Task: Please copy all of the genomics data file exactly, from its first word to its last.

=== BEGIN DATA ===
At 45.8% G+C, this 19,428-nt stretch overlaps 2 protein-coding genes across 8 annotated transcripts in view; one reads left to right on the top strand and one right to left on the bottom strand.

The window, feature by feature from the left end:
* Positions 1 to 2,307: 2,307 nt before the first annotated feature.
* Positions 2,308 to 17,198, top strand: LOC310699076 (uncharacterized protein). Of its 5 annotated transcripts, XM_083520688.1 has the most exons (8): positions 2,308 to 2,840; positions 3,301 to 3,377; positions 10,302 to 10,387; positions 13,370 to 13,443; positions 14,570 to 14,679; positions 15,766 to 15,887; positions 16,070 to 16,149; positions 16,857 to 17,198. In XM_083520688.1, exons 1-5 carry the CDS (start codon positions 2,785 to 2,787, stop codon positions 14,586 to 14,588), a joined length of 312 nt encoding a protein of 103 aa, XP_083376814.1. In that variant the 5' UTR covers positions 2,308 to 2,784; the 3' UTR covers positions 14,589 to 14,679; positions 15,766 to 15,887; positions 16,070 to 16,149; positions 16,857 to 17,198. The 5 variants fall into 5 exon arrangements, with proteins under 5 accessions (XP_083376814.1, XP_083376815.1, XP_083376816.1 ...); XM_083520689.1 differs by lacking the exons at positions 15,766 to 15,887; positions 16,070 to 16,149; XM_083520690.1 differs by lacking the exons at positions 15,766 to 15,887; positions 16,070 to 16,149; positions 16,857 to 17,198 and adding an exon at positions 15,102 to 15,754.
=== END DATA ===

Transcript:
At 45.8% G+C, this 19,428-nt stretch overlaps 2 protein-coding genes across 8 annotated transcripts in view; one reads left to right on the top strand and one right to left on the bottom strand.

The window, feature by feature from the left end:
* Positions 1 to 2,307: 2,307 nt before the first annotated feature.
* Positions 2,308 to 17,198, top strand: LOC310699076 (uncharacterized protein). Of its 5 annotated transcripts, XM_083520688.1 has the most exons (8): positions 2,308 to 2,840; positions 3,301 to 3,377; positions 10,302 to 10,387; positions 13,370 to 13,443; positions 14,570 to 14,679; positions 15,766 to 15,887; positions 16,070 to 16,149; positions 16,857 to 17,198. In XM_083520688.1, exons 1-5 carry the CDS (start codon positions 2,785 to 2,787, stop codon positions 14,586 to 14,588), a joined length of 312 nt encoding a protein of 103 aa, XP_083376814.1. In that variant the 5' UTR covers positions 2,308 to 2,784; the 3' UTR covers positions 14,589 to 14,679; positions 15,766 to 15,887; positions 16,070 to 16,149; positions 16,857 to 17,198. The 5 variants fall into 5 exon arrangements, with proteins under 5 accessions (XP_083376814.1, XP_083376815.1, XP_083376816.1 ...); XM_083520689.1 differs by lacking the exons at positions 15,766 to 15,887; positions 16,070 to 16,149; XM_083520690.1 differs by lacking the exons at positions 15,766 to 15,887; positions 16,070 to 16,149; positions 16,857 to 17,198 and adding an exon at positions 15,102 to 15,754.